Laughter that deflates the tension built up over a scene or sequence. You've Seen It a Million Times
Laughter is a reaction normally associated with good humor, shared insight, and merriment being had. Other times, it signals that you are not going to get shivved in the back. Tension-Cutting Laughter
is that second kind, the kind that says "Ah, so the Don doesn't
think I'm a rat selling him out to the Feds
" or "So Bob isn't
going to kick my ass for insulting his daughter
" or even simply "Mary does
get I was kidding about selling her cat on eBay
." It is akin to an exhale of relief after a particularly tense bit of drama has been wound up, the source of which is usually a misunderstanding.
Tension-Cutting Laughter is an efficient way for writers to build and release tension rhythmically throughout a narrative, and as such should be viewed as a Plot Device
unrelated to whatever it is the characters are laughing about. The laughter could be in response to anything, whether it be the ridiculousness of the situation, something new and unrelated entering the scene, or even a joke. It could even simply be just laughter on its own, apropos of nothing. The point is it cuts the tension, allowing the audience to relax a little.
Can be a source of Mood Whiplash
, doubly so if the Tension-Cutting Laughter is followed by the revelation that the one laughing actually is
taking everything seriously.
This will often be found in stories employing Gallows Humor
. May be the key ingredient in an Everybody Laughs Ending
. Sometimes doubles as a Laugh with Me
, where an actor inadvertently starts laughing during a serious scene.
- In Johnny the Homicidal Maniac, there's a scene where Devi and Nny are on a date. Devi jokes about killing Nny and leaving his dead body. Both fall silent, but after a moment they both laugh.
- Done famously in Goodfellas after a prolonged scene where Tommy DeVito (Joe Pesci) appears to be offended at being called "funny" by Henry Hill (Ray Liotta), his rage visibly building over the course of several minutes. A bit of a twist in that it is Ray Liotta who breaks the tension.
- Subverted in Pirates of the Caribbean: At World's End after they escape the Locker. Everybody pulls guns on everyone else, and after a minute they all start laughing... but then they remember that, yes, they do all have people to threaten.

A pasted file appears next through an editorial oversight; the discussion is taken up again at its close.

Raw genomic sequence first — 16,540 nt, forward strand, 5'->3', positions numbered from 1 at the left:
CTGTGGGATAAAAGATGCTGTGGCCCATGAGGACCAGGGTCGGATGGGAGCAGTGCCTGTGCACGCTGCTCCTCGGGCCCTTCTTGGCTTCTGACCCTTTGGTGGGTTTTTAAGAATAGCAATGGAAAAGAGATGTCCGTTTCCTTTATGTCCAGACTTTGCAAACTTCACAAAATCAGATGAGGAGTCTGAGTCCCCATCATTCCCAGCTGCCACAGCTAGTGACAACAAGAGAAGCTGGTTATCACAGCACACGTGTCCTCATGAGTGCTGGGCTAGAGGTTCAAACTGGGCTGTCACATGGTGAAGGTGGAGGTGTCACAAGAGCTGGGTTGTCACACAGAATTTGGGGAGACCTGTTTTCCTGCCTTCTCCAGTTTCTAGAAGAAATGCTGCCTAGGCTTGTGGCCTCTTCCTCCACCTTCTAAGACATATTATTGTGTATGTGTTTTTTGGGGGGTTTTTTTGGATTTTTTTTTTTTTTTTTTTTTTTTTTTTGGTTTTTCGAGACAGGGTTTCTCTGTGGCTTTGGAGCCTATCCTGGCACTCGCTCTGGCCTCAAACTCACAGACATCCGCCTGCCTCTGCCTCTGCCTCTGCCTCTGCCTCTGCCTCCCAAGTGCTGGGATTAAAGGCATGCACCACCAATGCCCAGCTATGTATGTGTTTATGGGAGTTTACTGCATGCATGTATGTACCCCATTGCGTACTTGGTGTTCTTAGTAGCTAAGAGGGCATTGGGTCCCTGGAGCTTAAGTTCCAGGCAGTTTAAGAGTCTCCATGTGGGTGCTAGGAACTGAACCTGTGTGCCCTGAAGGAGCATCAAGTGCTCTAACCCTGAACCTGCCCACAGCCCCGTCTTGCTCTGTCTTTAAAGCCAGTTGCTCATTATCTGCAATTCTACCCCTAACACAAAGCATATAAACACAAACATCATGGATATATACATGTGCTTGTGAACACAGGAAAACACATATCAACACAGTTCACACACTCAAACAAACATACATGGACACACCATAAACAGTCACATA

- Found at the beginning of Batman Returns. Max Shreck, a villain, and Selina Kyle, his secretary, break out in this after Max makes like he's going to choke her to death. After the laughter subsides, he pushes her out of the 45th floor window.
- In The Hunt for Red October, when Jack Ryan, Captain Bart Mancuso and Seaman "Jonesy" Jones arrive aboard the titular sub, there is dead silence as the Americans and Russians stare at one another. But when Ryan accepts a cigarette from one of the Russian officers, he coughs while smoking (earlier, he'd explain that he doesn't smoke, repeatedly turning down cigarettes), which amuses the Russians and soon eases the tensions between both sides.
- In Deryni Rising, though the protagonists are anticipating trouble from Charissa at Kelson's coronation, there's some larking about whilst dressing for the ceremony. Morgan strikes a pose in his finery and Duncan calls him conceited, wagging a finger in the role of scolding priest, whereupon both men burst out laughing, Morgan holding his sides and Duncan collapsing into a chair. The chapter's epigraph is "For surely laughter masks a nervous soul."
- There are several occasions in Discworld novels when the narrator notes that characters are laughing at not-very-funny lines, because people who thought they were about to die will laugh at anything. In The Truth, Sacharissa's Tension-Cutting Laughter lasts too long, and William realises the tension isn't cut at all, and this is "the kind of laughter you die from".
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